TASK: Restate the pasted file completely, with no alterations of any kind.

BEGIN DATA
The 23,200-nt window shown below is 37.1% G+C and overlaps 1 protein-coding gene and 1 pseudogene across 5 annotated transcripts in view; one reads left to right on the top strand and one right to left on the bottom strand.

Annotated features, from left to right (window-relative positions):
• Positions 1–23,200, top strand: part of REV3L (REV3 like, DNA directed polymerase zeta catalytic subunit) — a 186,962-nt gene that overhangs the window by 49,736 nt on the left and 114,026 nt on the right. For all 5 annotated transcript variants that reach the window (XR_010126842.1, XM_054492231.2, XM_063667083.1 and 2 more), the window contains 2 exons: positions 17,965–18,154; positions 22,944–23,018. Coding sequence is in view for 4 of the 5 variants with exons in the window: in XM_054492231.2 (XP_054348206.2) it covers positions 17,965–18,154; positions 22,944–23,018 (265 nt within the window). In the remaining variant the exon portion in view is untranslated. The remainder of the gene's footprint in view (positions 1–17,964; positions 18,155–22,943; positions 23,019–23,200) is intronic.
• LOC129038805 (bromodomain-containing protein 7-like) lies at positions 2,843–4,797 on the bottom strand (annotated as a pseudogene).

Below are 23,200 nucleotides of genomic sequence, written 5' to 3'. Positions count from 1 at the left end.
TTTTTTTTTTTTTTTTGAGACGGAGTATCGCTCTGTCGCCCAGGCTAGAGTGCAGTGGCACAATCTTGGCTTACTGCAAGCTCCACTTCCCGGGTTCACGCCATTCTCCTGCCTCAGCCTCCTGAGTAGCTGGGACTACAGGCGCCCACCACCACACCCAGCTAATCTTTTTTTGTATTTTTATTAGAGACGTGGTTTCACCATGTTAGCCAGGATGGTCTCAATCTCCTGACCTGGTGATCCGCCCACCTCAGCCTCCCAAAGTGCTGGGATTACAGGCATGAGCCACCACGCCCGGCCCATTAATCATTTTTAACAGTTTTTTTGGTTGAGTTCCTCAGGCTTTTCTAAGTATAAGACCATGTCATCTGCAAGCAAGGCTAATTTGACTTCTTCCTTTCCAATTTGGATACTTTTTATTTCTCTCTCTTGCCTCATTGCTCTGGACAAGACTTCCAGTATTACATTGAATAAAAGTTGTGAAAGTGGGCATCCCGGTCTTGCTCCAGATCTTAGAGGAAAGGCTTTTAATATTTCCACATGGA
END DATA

The 23,200-nt window shown below is 37.1% G+C and overlaps 1 protein-coding gene and 1 pseudogene across 5 annotated transcripts in view; one reads left to right on the top strand and one right to left on the bottom strand.

Annotated features, from left to right (window-relative positions):
• Positions 1–23,200, top strand: part of REV3L (REV3 like, DNA directed polymerase zeta catalytic subunit) — a 186,962-nt gene that overhangs the window by 49,736 nt on the left and 114,026 nt on the right. For all 5 annotated transcript variants that reach the window (XR_010126842.1, XM_054492231.2, XM_063667083.1 and 2 more), the window contains 2 exons: positions 17,965–18,154; positions 22,944–23,018. Coding sequence is in view for 4 of the 5 variants with exons in the window: in XM_054492231.2 (XP_054348206.2) it covers positions 17,965–18,154; positions 22,944–23,018 (265 nt within the window). In the remaining variant the exon portion in view is untranslated. The remainder of the gene's footprint in view (positions 1–17,964; positions 18,155–22,943; positions 23,019–23,200) is intronic.
• LOC129038805 (bromodomain-containing protein 7-like) lies at positions 2,843–4,797 on the bottom strand (annotated as a pseudogene).

Below are 23,200 nucleotides of genomic sequence, written 5' to 3'. Positions count from 1 at the left end.
TTTTTTTTTTTTTTTTGAGACGGAGTATCGCTCTGTCGCCCAGGCTAGAGTGCAGTGGCACAATCTTGGCTTACTGCAAGCTCCACTTCCCGGGTTCACGCCATTCTCCTGCCTCAGCCTCCTGAGTAGCTGGGACTACAGGCGCCCACCACCACACCCAGCTAATCTTTTTTTGTATTTTTATTAGAGACGTGGTTTCACCATGTTAGCCAGGATGGTCTCAATCTCCTGACCTGGTGATCCGCCCACCTCAGCCTCCCAAAGTGCTGGGATTACAGGCATGAGCCACCACGCCCGGCCCATTAATCATTTTTAACAGTTTTTTTGGTTGAGTTCCTCAGGCTTTTCTAAGTATAAGACCATGTCATCTGCAAGCAAGGCTAATTTGACTTCTTCCTTTCCAATTTGGATACTTTTTATTTCTCTCTCTTGCCTCATTGCTCTGGACAAGACTTCCAGTATTACATTGAATAAAAGTTGTGAAAGTGGGCATCCCGGTCTTGCTCCAGATCTTAGAGGAAAGGCTTTTAATATTTCCACATGGA